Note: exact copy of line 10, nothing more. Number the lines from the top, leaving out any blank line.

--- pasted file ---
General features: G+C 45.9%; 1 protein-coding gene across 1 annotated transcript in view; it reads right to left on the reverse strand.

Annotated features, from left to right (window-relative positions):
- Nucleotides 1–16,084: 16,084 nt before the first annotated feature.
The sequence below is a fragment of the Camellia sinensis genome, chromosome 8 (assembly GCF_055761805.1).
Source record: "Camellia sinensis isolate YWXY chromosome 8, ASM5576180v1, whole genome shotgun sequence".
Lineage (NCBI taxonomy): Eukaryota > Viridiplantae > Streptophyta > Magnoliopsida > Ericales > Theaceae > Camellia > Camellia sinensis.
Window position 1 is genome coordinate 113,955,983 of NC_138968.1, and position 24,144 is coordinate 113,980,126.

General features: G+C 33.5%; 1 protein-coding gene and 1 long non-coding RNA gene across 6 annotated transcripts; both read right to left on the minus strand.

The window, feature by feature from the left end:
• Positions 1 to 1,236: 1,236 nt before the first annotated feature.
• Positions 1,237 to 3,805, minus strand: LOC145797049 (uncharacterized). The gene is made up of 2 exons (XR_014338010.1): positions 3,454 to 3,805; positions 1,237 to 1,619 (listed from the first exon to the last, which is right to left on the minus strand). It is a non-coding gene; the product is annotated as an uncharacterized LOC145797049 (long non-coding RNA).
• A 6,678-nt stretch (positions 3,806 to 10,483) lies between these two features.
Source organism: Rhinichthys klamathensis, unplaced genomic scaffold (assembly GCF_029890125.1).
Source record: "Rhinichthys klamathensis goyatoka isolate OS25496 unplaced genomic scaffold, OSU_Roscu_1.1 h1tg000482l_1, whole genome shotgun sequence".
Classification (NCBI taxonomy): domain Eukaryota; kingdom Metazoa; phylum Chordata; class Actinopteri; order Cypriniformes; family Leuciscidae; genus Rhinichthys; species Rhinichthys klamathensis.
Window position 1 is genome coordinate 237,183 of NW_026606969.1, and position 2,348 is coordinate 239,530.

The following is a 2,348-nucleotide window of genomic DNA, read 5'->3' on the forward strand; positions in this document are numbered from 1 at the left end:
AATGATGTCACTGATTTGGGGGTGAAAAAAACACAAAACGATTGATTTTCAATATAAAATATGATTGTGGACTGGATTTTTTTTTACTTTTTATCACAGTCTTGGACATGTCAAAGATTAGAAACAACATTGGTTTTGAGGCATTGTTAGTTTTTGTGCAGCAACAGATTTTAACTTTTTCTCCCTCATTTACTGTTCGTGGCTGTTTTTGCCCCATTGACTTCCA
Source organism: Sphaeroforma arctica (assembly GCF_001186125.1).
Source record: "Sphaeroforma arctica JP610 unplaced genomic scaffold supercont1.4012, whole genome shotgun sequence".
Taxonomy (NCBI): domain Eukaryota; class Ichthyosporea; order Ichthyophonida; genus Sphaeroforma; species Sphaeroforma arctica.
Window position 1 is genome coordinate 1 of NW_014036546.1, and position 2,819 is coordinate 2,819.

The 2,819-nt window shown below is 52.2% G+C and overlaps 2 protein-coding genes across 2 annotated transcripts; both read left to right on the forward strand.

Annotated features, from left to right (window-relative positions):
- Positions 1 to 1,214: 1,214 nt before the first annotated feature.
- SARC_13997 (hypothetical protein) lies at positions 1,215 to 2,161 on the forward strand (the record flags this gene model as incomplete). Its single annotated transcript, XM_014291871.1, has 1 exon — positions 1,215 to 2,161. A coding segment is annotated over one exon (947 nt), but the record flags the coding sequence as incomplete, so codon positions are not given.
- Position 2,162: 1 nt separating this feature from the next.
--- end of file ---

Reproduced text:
• Positions 1 to 1,236: 1,236 nt before the first annotated feature.